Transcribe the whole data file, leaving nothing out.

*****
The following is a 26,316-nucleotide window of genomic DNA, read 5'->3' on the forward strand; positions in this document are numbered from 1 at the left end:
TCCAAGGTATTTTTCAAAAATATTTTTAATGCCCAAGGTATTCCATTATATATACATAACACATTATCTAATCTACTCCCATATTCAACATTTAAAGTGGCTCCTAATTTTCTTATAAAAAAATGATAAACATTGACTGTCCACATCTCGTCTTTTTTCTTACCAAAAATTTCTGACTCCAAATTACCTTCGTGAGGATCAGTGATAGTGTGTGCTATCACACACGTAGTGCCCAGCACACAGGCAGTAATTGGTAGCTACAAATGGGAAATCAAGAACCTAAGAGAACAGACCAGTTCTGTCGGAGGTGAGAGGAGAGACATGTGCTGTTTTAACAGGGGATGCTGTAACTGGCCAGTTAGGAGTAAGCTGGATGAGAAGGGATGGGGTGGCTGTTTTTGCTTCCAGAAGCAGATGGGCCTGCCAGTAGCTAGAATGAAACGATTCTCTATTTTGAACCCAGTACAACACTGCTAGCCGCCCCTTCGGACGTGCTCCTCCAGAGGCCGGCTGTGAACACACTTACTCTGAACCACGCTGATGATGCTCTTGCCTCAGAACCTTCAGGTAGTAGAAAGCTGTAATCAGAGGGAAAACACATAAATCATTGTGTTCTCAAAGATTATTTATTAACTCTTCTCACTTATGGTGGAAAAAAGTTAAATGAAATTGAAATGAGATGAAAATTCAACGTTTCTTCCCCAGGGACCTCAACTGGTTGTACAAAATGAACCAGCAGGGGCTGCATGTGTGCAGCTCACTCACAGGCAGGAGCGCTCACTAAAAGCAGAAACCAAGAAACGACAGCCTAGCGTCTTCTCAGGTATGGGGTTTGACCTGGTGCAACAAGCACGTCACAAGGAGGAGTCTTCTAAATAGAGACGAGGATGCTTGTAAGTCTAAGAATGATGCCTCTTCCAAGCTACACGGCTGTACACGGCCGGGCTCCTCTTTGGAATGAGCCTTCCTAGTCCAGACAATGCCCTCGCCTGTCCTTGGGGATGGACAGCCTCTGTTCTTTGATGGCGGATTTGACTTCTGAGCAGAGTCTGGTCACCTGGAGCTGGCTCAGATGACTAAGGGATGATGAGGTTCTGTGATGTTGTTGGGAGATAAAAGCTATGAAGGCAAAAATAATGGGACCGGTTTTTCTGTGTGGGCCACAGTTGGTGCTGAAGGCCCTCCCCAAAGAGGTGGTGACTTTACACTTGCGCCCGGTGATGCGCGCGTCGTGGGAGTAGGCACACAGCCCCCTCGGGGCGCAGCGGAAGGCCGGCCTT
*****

The following is a 26,316-nucleotide window of genomic DNA, read 5'->3' on the forward strand; positions in this document are numbered from 1 at the left end:
TCCAAGGTATTTTTCAAAAATATTTTTAATGCCCAAGGTATTCCATTATATATACATAACACATTATCTAATCTACTCCCATATTCAACATTTAAAGTGGCTCCTAATTTTCTTATAAAAAAATGATAAACATTGACTGTCCACATCTCGTCTTTTTTCTTACCAAAAATTTCTGACTCCAAATTACCTTCGTGAGGATCAGTGATAGTGTGTGCTATCACACACGTAGTGCCCAGCACACAGGCAGTAATTGGTAGCTACAAATGGGAAATCAAGAACCTAAGAGAACAGACCAGTTCTGTCGGAGGTGAGAGGAGAGACATGTGCTGTTTTAACAGGGGATGCTGTAACTGGCCAGTTAGGAGTAAGCTGGATGAGAAGGGATGGGGTGGCTGTTTTTGCTTCCAGAAGCAGATGGGCCTGCCAGTAGCTAGAATGAAACGATTCTCTATTTTGAACCCAGTACAACACTGCTAGCCGCCCCTTCGGACGTGCTCCTCCAGAGGCCGGCTGTGAACACACTTACTCTGAACCACGCTGATGATGCTCTTGCCTCAGAACCTTCAGGTAGTAGAAAGCTGTAATCAGAGGGAAAACACATAAATCATTGTGTTCTCAAAGATTATTTATTAACTCTTCTCACTTATGGTGGAAAAAAGTTAAATGAAATTGAAATGAGATGAAAATTCAACGTTTCTTCCCCAGGGACCTCAACTGGTTGTACAAAATGAACCAGCAGGGGCTGCATGTGTGCAGCTCACTCACAGGCAGGAGCGCTCACTAAAAGCAGAAACCAAGAAACGACAGCCTAGCGTCTTCTCAGGTATGGGGTTTGACCTGGTGCAACAAGCACGTCACAAGGAGGAGTCTTCTAAATAGAGACGAGGATGCTTGTAAGTCTAAGAATGATGCCTCTTCCAAGCTACACGGCTGTACACGGCCGGGCTCCTCTTTGGAATGAGCCTTCCTAGTCCAGACAATGCCCTCGCCTGTCCTTGGGGATGGACAGCCTCTGTTCTTTGATGGCGGATTTGACTTCTGAGCAGAGTCTGGTCACCTGGAGCTGGCTCAGATGACTAAGGGATGATGAGGTTCTGTGATGTTGTTGGGAGATAAAAGCTATGAAGGCAAAAATAATGGGACCGGTTTTTCTGTGTGGGCCACAGTTGGTGCTGAAGGCCCTCCCCAAAGAGGTGGTGACTTTACACTTGCGCCCGGTGATGCGCGCGTCGTGGGAGTAGGCACACAGCCCCCTCGGGGCGCAGCGGAAGGCCGGCCTT